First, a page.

Sermon preached by Archdeacon Trevor Harrison at the Midnight Mass of the Nativity 25 December 2019 It’s a marvellous, wonderful,... read more
Today, being the nearest Sunday to the 6th August, we observe as World Peace Day. This is marked this day as it is also Hiroshima Day, the day when an atomic bomb was dropped on the Japanese city of Hiroshima, followed a few days later by another dropped on the city of Nagasaki.
The bombings effectively ended World War II by bringing about the surrender of Japan, but at a terrible price – the two cities were destroyed and casualties, mostly civilians, were estimated at around 200,000, with many more people dying later from injuries and illness.
This day is now dedicated to world peace.
As Christians, we focus on the many aspects of peace that flow from God’s holy embrace of us. Peace in our lives, peace in our homes, peace in our relationships, peace in our community, peace in our country and peace in our world. We must consider what destroys peace and what mends peace. We remember that God wishes peace for us, a peace that must begin with each of us and one way how that might come about is spelt out in our gospel reading today, when along comes Jesus and says, “Love your enemies… If you love only those people who love you, will God reward you for that?...If you greet only your friends, what's so great about that?” So what are we to do? Do a favour for someone we don’t like? Pray God’s blessing on someone who is mean to us? Love someone who is unlovely?
Yes – these things seem to be exactly what Jesus is suggesting. To love those who mean us ill-will is to run counter to our natural inclinations.
Is it possible then, when we are feeling justifiably angry, and bitter, and hurt, for whatever reason, to act differently from what we feel?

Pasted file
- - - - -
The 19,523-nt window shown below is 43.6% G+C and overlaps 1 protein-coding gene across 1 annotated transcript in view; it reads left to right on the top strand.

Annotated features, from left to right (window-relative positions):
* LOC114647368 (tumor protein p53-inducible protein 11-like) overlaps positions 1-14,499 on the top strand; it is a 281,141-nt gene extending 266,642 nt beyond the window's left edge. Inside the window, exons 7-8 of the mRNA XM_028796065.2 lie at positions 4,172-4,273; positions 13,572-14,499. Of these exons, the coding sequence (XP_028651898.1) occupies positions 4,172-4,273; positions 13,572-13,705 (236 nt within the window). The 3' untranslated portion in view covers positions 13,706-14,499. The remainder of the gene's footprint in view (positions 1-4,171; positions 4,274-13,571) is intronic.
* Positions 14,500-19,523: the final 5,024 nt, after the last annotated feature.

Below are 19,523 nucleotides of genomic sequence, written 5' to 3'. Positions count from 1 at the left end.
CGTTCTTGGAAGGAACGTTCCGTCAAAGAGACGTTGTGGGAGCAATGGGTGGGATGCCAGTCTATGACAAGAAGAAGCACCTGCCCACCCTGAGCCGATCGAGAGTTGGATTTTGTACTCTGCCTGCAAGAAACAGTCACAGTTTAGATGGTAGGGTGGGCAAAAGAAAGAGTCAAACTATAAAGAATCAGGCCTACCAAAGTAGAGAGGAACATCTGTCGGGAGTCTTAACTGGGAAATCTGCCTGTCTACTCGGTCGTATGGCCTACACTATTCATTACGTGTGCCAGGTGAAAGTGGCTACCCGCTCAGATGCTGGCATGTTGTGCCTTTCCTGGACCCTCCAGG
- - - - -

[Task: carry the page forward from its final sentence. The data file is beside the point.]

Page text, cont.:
Yes, it is. Even though it runs counter to all our natural inclinations. Jesus here encourages us to stop… and think of how we could creatively deal with someone who is antagonistic to us. Is there some gracious act, some act of kindness we could do for this person rather than thinking of evil. In so acting we unleash the power of heaven.
In and of ourselves only we really don’t have the resources to do such a thing. Which perhaps is Jesus’ point.
We need a strength stronger than ourselves. We need the Spirit of Christ to enable us to live as those who belong to Christ. This is all about what it means to live as a follower of Jesus: to seek to live the way that Jesus lived. “Always act like your Father in heaven” as it reads in Matthew 6.48. To live “the Jesus Way” means that we can show to the world the existence of a new and very different reign: the reign of God.
Consider the alternative as Mahatma Gandhi said, “An eye for an eye leaves the whole world blind.”
Jesus’ words are intended to impel his followers to put a stop to the cycle of revenge and spiralling hatred. They form the foundation of Christian pacifism. He asks us to love and pray for our enemies.
Who are the enemies that we are likely to be called to love?
Although we may not call them “enemies”, it could be the person considered “the black sheep” of the family, or that awkward woman on Vestry, or that person at work with the wacky religious ideas or with the extreme political views. We are called to initiate kind actions toward such people. When people mean us harm, we are to overcome evil with good.
But is there anyone on earth who would really suffer unkindness and humiliation and then act with grace?
Recently we have had the example of Nelson Mandela who, as a victim of South Africa’s Apartheid regime, spent twenty-seven years of his life in jail on Robben Island. On his release and election as President, instead of threatening revenge he became the champion of peace, reconciliation and racial tolerance.
And then there is the example of Jesus himself. When they drove nails through his hands and feet and left him to die on a cross outside the city of Jerusalem he prayed, “Father forgive them for they don’t know what they are doing”. (Luke 23.43)
To initiate an act of kindness toward someone who doesn’t like us is so counter-cultural that it makes an impression. But make no mistake, it is very hard to do. As G.K. Chesterton said, “It is not that Christianity has been tried and found wanting, but found hard and not tried.”
When we follow this way of Jesus we will need to call on the strength that comes from him. To act in this way will have a greater impact on the world around us than anything we might say. And, according to our reading today, in this we show what God is like (Matthew 5.45).
So can anybody find me somebody to love?
- Well, that’s easy because those somebodies to love are all around us:
- Love those that love you, that’s good.
- Love your neighbour, that’s good too.
- Love your enemies and love those who mistreat you… now there’s something that we can really work on!
[Post image by Shahid Atiqullah]